Project Info

Electric-field assisted manufacturing of structured electrodes for advanced lithium-ion batteries

Ning Wu

Project Goals and Description:

As the desire for clean energy increases, the lithium-ion battery faces two main challenges: high energy density and fast charging. One promising solution to these two challenges is to make thick and lower tortuosity electrodes, allowing lithium ions to transport more efficiently inside the electrode. Currently, scientists have proposed a few methods, including freeze-tape casting, laser ablation, and magnetic templating. However, they are either difficult to implement on larger scales or costly. Since all kinds of materials, regardless of whether they are conducting or not, are responsive to electric fields, we propose to develop a scalable process that utilizes electric fields to make structured electrodes. Under external electric fields, active materials in the battery can be aligned into linear structures, enhancing the battery performance. More importantly, the electric field can be conveniently combined with the roll-to-roll manufacturing processes. Therefore, developing a system that allows the electric field to assist lithium-ion battery electrode manufacturing is important.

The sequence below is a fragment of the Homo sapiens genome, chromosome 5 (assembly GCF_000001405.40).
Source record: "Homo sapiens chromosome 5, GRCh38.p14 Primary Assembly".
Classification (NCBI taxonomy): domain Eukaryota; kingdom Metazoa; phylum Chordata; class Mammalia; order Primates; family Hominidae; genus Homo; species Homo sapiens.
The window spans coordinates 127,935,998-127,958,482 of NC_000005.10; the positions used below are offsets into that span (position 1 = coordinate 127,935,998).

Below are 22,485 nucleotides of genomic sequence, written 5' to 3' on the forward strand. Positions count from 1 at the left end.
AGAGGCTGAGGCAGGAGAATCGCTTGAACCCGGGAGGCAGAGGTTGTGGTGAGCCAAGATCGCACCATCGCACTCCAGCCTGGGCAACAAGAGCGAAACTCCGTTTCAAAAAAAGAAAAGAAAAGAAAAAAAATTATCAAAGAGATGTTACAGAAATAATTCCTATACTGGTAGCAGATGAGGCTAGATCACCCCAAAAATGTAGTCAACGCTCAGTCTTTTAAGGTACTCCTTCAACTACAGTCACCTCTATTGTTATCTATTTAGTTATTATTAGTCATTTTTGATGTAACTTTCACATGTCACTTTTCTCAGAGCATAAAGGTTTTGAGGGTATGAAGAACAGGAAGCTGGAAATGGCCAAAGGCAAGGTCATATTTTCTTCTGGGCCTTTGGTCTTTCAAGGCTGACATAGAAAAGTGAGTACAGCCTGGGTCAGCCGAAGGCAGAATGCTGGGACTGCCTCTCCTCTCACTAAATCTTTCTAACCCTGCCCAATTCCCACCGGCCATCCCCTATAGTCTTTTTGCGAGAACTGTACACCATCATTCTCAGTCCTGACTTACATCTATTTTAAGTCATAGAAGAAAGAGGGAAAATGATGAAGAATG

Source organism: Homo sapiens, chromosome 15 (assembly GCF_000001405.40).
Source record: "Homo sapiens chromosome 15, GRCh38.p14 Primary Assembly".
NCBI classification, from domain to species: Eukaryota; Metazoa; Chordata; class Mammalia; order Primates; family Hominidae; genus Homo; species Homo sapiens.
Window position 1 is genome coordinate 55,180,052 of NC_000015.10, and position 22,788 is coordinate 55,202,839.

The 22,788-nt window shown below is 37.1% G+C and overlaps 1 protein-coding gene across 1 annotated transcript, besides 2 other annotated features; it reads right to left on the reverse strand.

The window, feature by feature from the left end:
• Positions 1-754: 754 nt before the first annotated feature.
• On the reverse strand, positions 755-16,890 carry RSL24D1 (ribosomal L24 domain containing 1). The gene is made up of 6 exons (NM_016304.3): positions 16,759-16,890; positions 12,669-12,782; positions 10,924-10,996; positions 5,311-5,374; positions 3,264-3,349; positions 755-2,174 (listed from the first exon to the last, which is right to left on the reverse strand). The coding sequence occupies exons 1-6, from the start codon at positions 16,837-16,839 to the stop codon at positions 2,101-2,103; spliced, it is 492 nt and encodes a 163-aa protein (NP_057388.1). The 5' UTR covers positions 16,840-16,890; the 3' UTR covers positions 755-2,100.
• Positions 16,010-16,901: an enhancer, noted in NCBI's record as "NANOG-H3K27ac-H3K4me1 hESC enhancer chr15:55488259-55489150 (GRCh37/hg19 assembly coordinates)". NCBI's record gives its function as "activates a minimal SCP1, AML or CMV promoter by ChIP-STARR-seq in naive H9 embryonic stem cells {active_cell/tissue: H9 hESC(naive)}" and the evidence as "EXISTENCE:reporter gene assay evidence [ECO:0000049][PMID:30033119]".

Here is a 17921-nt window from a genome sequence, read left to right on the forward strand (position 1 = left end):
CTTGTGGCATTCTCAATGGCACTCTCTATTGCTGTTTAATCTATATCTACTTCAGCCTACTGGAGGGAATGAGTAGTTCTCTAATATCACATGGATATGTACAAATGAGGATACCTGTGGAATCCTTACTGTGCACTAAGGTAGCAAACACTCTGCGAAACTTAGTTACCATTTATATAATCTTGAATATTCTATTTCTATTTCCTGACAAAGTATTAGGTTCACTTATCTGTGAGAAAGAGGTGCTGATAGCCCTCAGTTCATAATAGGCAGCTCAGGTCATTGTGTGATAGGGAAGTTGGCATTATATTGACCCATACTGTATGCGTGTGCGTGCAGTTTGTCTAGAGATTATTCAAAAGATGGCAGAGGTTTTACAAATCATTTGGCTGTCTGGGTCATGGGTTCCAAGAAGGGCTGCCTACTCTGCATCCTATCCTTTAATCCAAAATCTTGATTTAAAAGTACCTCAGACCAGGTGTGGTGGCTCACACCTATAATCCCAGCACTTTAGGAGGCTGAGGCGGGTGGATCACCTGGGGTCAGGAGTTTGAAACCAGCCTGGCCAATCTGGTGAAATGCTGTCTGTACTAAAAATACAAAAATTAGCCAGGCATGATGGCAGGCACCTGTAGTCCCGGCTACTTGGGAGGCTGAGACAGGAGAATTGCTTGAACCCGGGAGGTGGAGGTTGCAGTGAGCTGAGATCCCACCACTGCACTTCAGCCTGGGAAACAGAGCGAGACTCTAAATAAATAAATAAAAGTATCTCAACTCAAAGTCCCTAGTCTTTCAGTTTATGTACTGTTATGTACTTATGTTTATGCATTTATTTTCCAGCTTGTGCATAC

More Information:

Grand Challenge: Not applicable.
ACS Appl. Mater. Interfaces 2018, 10, 18, 15691–15696   Scientific Report  2018, 8, 1846

Primary Contacts:

Ning Wu, Xingrui Zhu,

Student Preparation


No specific qualifications are needed. Love to do hands-on experiments is appreciated. Everything can be learned from scratch.




particle synthesis skills physics and chemistry knowledge of nano-scale material science programming skills in numerical calculations software development for quantitative image analysis presentation skills writing skills


The graduate mentor will meet the student formally every two/three days per week to discuss the progress, assign short-term research tasks, and teach specific skills needed. The student will be expected to join the weekly group meeting of our research group. The undergraduate researcher, graduate mentor, and I will meet once a week to discuss the research progress.


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